We have posted before about some pregnancy taboos in Kenyan culture. Well, once the baby (mtoto in Swahili) has been born, there are no more reservations for talking about and celebrating the new member of the family! In fact, most Kenyans will have all their friends over for chai to meet the new baby. So, a roundabout (and typical) way of asking when a woman is going to deliver her baby is to ask, "When are you having me over for chai?"
Ben gets a visit from some Kenyan friends
Ben is now over two months old, and this post is quite delayed in the coming, but we had over a dozen Kenyan visitors come to see us in the first few weeks after his birth, which was a lot of fun. In typical Kenyan fashion, the host provides the chai and perhaps a snack (cookies or something), and the visitors all bring a gift. We received gifts of pineapple, mangos, baby booties, a dress for Maggie, a cloth for wrapping Ben on my back (like the Kenyans do), and more. We were so blessed to have all these people come and share in our happiness.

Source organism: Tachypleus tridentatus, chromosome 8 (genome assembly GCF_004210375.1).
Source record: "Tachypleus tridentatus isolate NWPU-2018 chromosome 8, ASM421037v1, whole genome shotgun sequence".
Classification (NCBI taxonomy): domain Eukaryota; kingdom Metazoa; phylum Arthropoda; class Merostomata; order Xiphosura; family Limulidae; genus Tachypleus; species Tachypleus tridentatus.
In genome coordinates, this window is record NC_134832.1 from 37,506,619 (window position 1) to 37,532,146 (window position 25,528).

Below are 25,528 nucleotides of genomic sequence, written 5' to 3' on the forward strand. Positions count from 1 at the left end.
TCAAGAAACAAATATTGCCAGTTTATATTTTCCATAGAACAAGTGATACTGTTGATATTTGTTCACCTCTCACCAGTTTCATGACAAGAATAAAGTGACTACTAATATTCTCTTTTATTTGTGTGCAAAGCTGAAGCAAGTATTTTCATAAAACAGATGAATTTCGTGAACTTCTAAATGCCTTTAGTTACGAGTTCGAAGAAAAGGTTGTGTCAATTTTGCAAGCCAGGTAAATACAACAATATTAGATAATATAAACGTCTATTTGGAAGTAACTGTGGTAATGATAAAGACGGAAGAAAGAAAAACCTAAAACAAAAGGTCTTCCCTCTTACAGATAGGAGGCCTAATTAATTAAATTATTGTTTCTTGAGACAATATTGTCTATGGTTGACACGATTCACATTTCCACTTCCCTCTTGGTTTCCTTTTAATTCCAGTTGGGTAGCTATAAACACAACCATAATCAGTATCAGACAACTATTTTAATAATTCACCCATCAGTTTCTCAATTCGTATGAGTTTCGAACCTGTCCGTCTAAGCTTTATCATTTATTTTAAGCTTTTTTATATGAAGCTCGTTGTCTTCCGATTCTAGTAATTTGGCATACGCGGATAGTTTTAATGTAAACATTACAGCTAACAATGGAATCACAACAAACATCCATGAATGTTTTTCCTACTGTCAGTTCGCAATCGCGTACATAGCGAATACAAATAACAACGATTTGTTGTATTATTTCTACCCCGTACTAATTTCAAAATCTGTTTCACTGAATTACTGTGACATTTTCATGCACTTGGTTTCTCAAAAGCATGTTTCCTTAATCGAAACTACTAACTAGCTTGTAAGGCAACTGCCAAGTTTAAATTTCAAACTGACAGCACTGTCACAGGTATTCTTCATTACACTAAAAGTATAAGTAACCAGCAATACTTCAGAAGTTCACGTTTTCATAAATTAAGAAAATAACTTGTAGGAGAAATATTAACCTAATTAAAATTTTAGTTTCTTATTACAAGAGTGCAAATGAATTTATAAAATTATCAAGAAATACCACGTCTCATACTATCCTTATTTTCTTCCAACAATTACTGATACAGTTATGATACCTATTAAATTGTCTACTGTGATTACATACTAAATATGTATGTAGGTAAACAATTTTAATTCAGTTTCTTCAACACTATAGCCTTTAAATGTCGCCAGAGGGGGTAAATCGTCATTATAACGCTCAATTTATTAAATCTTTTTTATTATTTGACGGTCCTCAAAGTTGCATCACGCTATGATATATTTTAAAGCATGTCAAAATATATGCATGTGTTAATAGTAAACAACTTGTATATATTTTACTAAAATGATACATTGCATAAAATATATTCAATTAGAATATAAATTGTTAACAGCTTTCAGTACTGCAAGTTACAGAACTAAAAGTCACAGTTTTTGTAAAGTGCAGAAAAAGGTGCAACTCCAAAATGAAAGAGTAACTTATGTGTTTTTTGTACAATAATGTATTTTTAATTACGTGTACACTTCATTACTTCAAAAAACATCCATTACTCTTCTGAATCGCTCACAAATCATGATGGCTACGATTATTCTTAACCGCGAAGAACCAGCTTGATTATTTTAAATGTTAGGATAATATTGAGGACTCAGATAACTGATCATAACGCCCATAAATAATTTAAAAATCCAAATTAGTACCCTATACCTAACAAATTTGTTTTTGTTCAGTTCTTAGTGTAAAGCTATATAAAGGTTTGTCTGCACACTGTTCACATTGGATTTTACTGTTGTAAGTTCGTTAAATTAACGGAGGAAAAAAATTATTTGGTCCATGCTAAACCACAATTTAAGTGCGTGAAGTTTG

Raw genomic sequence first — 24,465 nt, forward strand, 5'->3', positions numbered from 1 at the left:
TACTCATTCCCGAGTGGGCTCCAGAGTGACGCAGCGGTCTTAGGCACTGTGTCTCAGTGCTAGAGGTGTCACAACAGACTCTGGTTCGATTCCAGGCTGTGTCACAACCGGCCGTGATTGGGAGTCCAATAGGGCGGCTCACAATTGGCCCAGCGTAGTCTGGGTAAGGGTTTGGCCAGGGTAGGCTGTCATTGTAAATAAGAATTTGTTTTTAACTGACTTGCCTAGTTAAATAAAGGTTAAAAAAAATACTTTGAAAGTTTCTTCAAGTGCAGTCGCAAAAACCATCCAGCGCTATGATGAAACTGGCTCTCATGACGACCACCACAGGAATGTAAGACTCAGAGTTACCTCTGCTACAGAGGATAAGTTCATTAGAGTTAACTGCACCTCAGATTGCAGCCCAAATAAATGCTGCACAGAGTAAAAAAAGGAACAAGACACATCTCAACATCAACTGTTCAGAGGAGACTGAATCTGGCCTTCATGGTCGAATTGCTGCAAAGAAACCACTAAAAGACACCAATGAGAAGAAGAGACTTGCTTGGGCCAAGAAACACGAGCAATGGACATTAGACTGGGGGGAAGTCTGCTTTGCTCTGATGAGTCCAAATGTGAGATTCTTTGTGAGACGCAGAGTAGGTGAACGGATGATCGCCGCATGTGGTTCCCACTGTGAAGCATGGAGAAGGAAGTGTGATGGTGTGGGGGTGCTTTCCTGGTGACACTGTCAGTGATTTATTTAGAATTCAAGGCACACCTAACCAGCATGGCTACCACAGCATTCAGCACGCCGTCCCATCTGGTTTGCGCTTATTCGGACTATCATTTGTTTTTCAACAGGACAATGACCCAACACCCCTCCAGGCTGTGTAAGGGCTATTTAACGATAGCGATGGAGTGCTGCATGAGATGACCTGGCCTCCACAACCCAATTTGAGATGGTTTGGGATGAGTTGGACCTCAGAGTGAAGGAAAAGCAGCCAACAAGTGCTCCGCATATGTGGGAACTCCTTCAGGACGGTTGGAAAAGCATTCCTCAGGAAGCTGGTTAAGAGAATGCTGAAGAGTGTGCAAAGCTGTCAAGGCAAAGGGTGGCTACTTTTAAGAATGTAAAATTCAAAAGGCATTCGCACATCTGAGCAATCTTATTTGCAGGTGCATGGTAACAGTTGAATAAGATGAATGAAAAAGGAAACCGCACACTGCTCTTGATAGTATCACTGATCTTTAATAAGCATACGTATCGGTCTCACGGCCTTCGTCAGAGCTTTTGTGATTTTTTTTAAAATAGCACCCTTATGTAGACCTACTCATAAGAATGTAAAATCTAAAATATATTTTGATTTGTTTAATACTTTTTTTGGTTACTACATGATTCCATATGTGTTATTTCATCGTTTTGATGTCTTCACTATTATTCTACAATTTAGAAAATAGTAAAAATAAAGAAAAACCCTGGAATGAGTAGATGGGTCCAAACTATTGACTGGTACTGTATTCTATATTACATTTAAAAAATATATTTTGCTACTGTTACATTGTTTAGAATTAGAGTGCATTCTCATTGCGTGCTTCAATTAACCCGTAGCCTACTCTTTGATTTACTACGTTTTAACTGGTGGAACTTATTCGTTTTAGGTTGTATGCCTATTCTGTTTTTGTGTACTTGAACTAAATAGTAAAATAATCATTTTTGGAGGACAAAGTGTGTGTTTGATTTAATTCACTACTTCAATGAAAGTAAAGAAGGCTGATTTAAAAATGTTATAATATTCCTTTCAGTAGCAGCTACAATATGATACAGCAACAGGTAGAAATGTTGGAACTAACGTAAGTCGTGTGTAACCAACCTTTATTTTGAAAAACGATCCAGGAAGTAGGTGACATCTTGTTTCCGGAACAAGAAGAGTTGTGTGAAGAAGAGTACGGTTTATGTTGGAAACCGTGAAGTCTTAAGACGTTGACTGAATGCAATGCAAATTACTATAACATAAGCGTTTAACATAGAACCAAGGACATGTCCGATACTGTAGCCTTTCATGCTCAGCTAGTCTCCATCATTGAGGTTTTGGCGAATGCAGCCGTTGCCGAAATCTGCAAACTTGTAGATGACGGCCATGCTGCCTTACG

Maggie's new Kenya dress!
One of the more memorable visits came from our cytopathologist, Benard, and his family. It was memorable because they brought with them traditional Kipsigis food of ugali (the corn meal porridge like staple here) and murzik. Somehow, Eric and I had managed to spend 15 months in Kenya without ever sampling this infamous beverage which Anna Fader bravely described as "a little bit good." It's basically charcoal flavored drinkable yogurt, made by pouring fresh milk into a gourd along with some charred wood and letting it sit for several days. Yummy. Well, we tried it and I have to agree with Anna. Maggie downed hers, though, and half of mine as well! All in all, we wish we had more of these special Kenyan moments, even as our time here begins to wind down. We are truly blessed by the hospitality of those we work with and serve.
Mmm! Murzik mustache!